This semester, students in Kevin Clowes’ Theatre Crafts lab class have been working away, with masks and social distancing. They built and honed their skills as they constructed a set perfect for a pandemic monologue and familial drama. This is one of the few in-person classes taught on-campus this fall due to COVID-19.
The details and craftsmanship were not lost on me. My inner high school musical props girl was singing as I recalled my own backstage moments. My current COVID-state-of-mind appreciated the students’ fleeting work. Because you strike a stage. That’s how it goes. They will learn.
The deceitfully compact set features a kitchen, family room, landing areas and four entryways for which an actor will never enter. There are many details like crown molding, wainscoting and windows painted to look real. Playing cards and half-a-pint of beer are positioned on the coffee table with the family dog nearby on the couch. It all felt real, and the dog made me laugh. Since hunkering down at home for the last eight months, my 110-pound Golden Retriever has full reign of couch life and we are all happier for the big puppy cuddle.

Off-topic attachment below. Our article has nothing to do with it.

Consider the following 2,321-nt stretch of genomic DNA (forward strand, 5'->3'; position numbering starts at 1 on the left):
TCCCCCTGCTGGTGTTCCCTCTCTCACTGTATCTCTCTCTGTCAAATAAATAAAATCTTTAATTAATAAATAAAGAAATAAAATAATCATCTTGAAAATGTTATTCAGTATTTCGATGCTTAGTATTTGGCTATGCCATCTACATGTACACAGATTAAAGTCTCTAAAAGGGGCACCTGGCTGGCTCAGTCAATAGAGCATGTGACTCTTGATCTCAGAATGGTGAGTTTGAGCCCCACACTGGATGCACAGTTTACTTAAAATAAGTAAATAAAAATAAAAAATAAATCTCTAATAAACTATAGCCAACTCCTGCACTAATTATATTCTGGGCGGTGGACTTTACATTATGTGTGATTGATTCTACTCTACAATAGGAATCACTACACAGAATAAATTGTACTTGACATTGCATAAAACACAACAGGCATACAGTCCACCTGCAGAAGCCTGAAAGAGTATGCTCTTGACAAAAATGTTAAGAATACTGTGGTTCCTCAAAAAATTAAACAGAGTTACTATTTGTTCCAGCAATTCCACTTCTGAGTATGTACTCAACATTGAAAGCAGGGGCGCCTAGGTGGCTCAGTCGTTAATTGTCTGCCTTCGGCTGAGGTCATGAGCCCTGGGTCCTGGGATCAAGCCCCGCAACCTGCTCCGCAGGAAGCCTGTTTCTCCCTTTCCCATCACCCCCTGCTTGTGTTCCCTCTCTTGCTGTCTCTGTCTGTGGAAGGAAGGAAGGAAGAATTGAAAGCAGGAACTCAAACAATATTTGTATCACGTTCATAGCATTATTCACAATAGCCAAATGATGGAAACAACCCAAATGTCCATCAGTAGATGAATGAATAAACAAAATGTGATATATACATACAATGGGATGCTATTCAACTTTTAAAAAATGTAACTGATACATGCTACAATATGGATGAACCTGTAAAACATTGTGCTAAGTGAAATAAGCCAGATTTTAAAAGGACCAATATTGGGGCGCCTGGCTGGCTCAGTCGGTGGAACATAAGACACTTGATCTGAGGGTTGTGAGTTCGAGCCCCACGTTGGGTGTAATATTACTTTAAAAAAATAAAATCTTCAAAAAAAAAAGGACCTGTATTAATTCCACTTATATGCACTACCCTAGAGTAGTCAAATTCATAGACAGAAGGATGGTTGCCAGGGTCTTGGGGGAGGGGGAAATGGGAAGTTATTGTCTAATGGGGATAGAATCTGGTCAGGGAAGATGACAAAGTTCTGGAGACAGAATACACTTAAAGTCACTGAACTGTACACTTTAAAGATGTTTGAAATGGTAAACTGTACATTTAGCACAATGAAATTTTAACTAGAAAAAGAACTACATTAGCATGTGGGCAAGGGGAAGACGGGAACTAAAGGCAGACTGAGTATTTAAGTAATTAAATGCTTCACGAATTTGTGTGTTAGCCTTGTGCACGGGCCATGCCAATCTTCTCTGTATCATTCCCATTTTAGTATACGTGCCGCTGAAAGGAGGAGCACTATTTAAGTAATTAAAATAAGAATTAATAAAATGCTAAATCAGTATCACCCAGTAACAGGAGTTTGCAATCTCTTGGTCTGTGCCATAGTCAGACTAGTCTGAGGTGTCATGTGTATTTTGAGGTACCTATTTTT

There is no script, but somehow this dog, beer and cards invoked melancholy and made me chuckle. I found myself grateful for the artists who built this stage. They crafted a story, albeit a quiet one. I’m proud of them like I am of all Fullerton College students who own a piece of my heart, and I grieve for the extroverted theatre students who may be struggling with the isolation of a pandemic. They would have loved this stage.
We are all taking this one day at a time, quietly, yet somehow together. We are #HornetsTogetherApart.
Photos by Linda Briney
Lisa McPheron is the director of campus communications at Fullerton College.